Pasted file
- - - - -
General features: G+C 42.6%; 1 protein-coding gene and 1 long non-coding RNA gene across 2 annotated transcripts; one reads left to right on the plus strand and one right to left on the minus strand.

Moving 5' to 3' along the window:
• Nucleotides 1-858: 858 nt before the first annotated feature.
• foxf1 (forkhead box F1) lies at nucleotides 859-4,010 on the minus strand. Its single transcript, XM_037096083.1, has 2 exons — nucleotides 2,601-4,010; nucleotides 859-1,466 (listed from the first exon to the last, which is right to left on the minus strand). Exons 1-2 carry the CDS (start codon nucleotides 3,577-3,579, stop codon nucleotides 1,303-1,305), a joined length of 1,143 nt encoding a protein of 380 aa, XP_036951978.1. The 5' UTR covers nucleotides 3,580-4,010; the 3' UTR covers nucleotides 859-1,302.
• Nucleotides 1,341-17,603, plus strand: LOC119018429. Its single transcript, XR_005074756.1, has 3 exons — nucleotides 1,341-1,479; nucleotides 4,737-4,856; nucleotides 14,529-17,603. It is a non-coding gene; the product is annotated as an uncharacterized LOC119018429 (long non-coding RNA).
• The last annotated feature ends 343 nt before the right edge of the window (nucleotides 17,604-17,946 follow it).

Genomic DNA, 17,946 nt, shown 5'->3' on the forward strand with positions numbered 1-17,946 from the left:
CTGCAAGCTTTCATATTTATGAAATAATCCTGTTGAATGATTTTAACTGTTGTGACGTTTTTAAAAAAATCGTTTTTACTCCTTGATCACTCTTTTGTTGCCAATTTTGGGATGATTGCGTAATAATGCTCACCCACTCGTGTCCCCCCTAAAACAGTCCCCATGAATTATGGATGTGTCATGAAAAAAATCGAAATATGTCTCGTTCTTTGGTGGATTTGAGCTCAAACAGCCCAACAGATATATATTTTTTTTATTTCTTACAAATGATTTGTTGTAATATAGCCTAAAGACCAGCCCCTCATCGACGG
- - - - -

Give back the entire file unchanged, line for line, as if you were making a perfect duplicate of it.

General features: G+C 42.6%; 1 protein-coding gene and 1 long non-coding RNA gene across 2 annotated transcripts; one reads left to right on the plus strand and one right to left on the minus strand.

Moving 5' to 3' along the window:
• Nucleotides 1-858: 858 nt before the first annotated feature.
• foxf1 (forkhead box F1) lies at nucleotides 859-4,010 on the minus strand. Its single transcript, XM_037096083.1, has 2 exons — nucleotides 2,601-4,010; nucleotides 859-1,466 (listed from the first exon to the last, which is right to left on the minus strand). Exons 1-2 carry the CDS (start codon nucleotides 3,577-3,579, stop codon nucleotides 1,303-1,305), a joined length of 1,143 nt encoding a protein of 380 aa, XP_036951978.1. The 5' UTR covers nucleotides 3,580-4,010; the 3' UTR covers nucleotides 859-1,302.
• Nucleotides 1,341-17,603, plus strand: LOC119018429. Its single transcript, XR_005074756.1, has 3 exons — nucleotides 1,341-1,479; nucleotides 4,737-4,856; nucleotides 14,529-17,603. It is a non-coding gene; the product is annotated as an uncharacterized LOC119018429 (long non-coding RNA).
• The last annotated feature ends 343 nt before the right edge of the window (nucleotides 17,604-17,946 follow it).

Genomic DNA, 17,946 nt, shown 5'->3' on the forward strand with positions numbered 1-17,946 from the left:
CTGCAAGCTTTCATATTTATGAAATAATCCTGTTGAATGATTTTAACTGTTGTGACGTTTTTAAAAAAATCGTTTTTACTCCTTGATCACTCTTTTGTTGCCAATTTTGGGATGATTGCGTAATAATGCTCACCCACTCGTGTCCCCCCTAAAACAGTCCCCATGAATTATGGATGTGTCATGAAAAAAATCGAAATATGTCTCGTTCTTTGGTGGATTTGAGCTCAAACAGCCCAACAGATATATATTTTTTTTATTTCTTACAAATGATTTGTTGTAATATAGCCTAAAGACCAGCCCCTCATCGACGG